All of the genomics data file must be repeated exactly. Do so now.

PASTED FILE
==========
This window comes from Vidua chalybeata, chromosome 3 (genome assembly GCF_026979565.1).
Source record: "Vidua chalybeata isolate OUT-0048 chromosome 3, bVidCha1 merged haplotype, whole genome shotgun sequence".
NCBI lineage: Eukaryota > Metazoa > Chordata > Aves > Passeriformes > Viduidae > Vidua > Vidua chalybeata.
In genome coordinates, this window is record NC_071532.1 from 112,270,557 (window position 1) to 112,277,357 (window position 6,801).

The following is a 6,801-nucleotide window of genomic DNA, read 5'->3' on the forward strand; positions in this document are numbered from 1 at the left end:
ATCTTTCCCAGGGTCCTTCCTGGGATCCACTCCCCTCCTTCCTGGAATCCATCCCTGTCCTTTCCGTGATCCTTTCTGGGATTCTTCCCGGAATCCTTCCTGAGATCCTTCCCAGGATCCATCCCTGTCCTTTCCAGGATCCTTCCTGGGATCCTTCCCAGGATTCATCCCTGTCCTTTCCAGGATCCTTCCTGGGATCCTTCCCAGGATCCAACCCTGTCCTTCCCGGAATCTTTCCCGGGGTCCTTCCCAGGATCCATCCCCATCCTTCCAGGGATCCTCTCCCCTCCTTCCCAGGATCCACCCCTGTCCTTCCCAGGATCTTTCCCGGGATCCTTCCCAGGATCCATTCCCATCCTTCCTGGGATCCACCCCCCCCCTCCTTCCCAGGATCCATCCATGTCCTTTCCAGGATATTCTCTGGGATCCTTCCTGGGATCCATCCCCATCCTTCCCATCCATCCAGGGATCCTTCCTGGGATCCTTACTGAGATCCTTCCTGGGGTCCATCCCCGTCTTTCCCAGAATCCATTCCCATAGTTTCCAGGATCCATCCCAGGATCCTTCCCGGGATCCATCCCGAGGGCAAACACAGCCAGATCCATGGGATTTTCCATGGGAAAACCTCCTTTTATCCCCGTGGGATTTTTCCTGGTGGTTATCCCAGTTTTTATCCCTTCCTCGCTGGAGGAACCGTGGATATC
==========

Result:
This window comes from Vidua chalybeata, chromosome 3 (genome assembly GCF_026979565.1).
Source record: "Vidua chalybeata isolate OUT-0048 chromosome 3, bVidCha1 merged haplotype, whole genome shotgun sequence".
NCBI lineage: Eukaryota > Metazoa > Chordata > Aves > Passeriformes > Viduidae > Vidua > Vidua chalybeata.
In genome coordinates, this window is record NC_071532.1 from 112,270,557 (window position 1) to 112,277,357 (window position 6,801).

The following is a 6,801-nucleotide window of genomic DNA, read 5'->3' on the forward strand; positions in this document are numbered from 1 at the left end:
ATCTTTCCCAGGGTCCTTCCTGGGATCCACTCCCCTCCTTCCTGGAATCCATCCCTGTCCTTTCCGTGATCCTTTCTGGGATTCTTCCCGGAATCCTTCCTGAGATCCTTCCCAGGATCCATCCCTGTCCTTTCCAGGATCCTTCCTGGGATCCTTCCCAGGATTCATCCCTGTCCTTTCCAGGATCCTTCCTGGGATCCTTCCCAGGATCCAACCCTGTCCTTCCCGGAATCTTTCCCGGGGTCCTTCCCAGGATCCATCCCCATCCTTCCAGGGATCCTCTCCCCTCCTTCCCAGGATCCACCCCTGTCCTTCCCAGGATCTTTCCCGGGATCCTTCCCAGGATCCATTCCCATCCTTCCTGGGATCCACCCCCCCCCTCCTTCCCAGGATCCATCCATGTCCTTTCCAGGATATTCTCTGGGATCCTTCCTGGGATCCATCCCCATCCTTCCCATCCATCCAGGGATCCTTCCTGGGATCCTTACTGAGATCCTTCCTGGGGTCCATCCCCGTCTTTCCCAGAATCCATTCCCATAGTTTCCAGGATCCATCCCAGGATCCTTCCCGGGATCCATCCCGAGGGCAAACACAGCCAGATCCATGGGATTTTCCATGGGAAAACCTCCTTTTATCCCCGTGGGATTTTTCCTGGTGGTTATCCCAGTTTTTATCCCTTCCTCGCTGGAGGAACCGTGGATATC